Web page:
Closing Time For BrassWorld’s Closer Rule

By Jonah Keri, League Reporter


The 24 owners who comprise the BrassWorld league all have their own reasons for loving the game of Strat-O-Matic. It’s likely that all of us share a common bond, however: an appreciation for the game’s combination of realism and our ability to do things differently than teams do in the major leagues. That’s why it’s time for BrassWorld to abolish the closer rule.


Think about the way we construct our rosters as general managers. In the majors, Todd Pratt is a forgotten backup catcher, forever doomed to sit in obscurity behind Mike Lieberthal or whatever other catcher sits ahead of him on the depth chart. In Strat, Pratt’s a lefty-crushing machine worthy of a multi-year contract, offering a lethal half to a catching platoon and a dangerous bat off the bench who can enter a game in the late innings and end things with one swing one of the bat.


Our managing tactics also frequently differ from those practiced by big league managers. While MLB has all but given up on the lost art of platooning, BrassWorld’s managers embrace it as a way to cover for the weaknesses of other players. We’ll also pinch-run for Albert Pujols, pull Manny Ramirez for a defensive replacement, use Jason Marquis as a pinch-hitter—whatever it takes to win a game, we’ll do it, even if big league managers never would. 


No element of the Strat game better embodies a player’s personality more than how he handles a pitching staff. In Strat you can pull your starter in the fifth inning of a scoreless game if the bases are loaded and you want a platoon advantage out of the bullpen—no worries about the starter stomping off the mound and sulking in the clubhouse. The whole idea of relievers getting ready for a specific role also doesn’t apply. No one pitcher needs to load up on caffeine and adrenaline to get ready for the 9th inning, just as the set-up man won’t necessarily be used in the 8th, nor the middle man in the sixth or the long man in the 5th. Strat is about intelligent managing, with as few artificial constraints as possible trying your hands.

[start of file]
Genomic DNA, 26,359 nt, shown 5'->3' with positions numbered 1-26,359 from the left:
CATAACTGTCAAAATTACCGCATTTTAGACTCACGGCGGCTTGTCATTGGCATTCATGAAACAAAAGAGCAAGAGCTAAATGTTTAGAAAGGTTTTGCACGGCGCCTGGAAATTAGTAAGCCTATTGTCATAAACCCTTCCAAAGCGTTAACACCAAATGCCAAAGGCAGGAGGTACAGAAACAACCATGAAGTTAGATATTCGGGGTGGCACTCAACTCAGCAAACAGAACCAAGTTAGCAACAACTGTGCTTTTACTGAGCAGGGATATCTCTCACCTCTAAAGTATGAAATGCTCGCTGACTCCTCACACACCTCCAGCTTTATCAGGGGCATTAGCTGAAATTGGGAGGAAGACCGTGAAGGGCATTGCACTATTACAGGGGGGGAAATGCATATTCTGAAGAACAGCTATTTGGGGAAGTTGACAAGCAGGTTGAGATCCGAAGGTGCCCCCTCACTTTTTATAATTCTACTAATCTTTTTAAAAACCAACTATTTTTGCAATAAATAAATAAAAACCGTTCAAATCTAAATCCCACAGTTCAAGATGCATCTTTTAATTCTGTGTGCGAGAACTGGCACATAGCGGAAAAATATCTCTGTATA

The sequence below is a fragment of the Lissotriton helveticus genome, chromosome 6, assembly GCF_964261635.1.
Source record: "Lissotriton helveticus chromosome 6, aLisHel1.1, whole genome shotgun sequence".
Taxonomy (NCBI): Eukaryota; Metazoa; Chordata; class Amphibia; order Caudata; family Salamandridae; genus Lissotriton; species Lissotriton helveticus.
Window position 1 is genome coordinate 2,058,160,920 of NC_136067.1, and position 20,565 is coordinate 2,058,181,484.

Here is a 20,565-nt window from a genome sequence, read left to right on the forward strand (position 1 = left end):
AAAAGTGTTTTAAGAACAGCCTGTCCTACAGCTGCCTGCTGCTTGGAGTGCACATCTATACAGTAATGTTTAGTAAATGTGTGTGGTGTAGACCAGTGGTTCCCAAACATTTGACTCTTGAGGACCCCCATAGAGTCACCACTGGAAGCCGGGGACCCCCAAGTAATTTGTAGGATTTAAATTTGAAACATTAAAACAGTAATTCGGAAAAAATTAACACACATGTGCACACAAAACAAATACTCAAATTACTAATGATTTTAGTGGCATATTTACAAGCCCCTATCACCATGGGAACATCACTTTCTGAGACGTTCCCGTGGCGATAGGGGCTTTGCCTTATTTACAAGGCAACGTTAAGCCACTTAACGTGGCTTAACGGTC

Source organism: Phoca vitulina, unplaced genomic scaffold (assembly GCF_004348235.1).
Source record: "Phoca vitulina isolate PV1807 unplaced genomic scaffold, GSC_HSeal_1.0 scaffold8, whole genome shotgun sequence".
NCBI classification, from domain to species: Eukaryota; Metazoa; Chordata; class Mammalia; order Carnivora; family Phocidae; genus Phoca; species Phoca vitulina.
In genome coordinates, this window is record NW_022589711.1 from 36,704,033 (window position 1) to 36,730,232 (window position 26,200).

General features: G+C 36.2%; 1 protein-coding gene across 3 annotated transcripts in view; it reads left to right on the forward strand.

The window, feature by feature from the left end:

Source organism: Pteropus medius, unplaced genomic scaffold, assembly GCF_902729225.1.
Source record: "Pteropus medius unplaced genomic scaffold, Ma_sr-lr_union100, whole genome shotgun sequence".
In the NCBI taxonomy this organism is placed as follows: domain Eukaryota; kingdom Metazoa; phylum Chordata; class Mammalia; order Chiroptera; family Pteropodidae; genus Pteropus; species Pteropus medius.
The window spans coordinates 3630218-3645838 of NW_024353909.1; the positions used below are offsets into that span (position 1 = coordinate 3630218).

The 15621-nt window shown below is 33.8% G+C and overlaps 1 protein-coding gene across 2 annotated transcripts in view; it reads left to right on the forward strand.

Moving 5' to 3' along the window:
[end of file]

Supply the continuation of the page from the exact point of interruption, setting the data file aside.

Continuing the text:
Cubs beat writer and later baseball historian Jerome Holtzman invented the save rule in 1960 as a way to give relief pitchers some recognition. Holtzman apparently wasn’t familiar with the idea of unintended consequences. Relief pitchers now gain so much notoriety that today Bruce Sutter became the only player to get enshrined in this year’s Hall of Fame class, despite having a lesser argument than several other players on the ballot. The problem is that managers have become more committed to stroking closers’ egos than to winning games. Gone are the days when an ace major league reliever could enter the 7th inning of a tie game, strike out the side, power through the last two innings and win the game for his team. Big league managers have instead become robots, saving their closers for save situations rather than when they’re needed most. Are the Dodgers better served using Eric Gagne while up three runs in the ninth inning with the bases empty, or bringing him in during the 6th inning, tie game (or even down a run), in a bases-loaded jam? The answer’s obviously the latter—yet major league managers use the save rule as a crutch to avoid making key decisions.


BrassWorld managers shouldn’t be shackled by the mindless decisions of those major league managers. Jose Mesa may have racked up 27 saves last year. But there’s no way we as an intelligent Strat league—by virtue of the pointless closer rule—should assign Mesa more value than a pitcher like Juan Rincon or Justin Duchscherer, far superior pitchers foolishly deemed less capable of pitching the 9th inning according to the backwards, outdated conventions of the Strat-O-Matic company.


By abolishing the closer rule, we’ll free managers to be as creative as they want to be in their reliever usage, using different combinations of pitchers in different innings depending on game situations. Lousy real-life closers will be relegated to secondary work, as they should be. And BrassWorld will take one more step to becoming a better league, embodying all the shrewd decision making and out-of-the-box thinking that’s a hallmark of the league’s 24 owners.



Proposal: BrassWorld abolishes Strat-O-Matic’s closer rule, starting in BW’s 2007 season.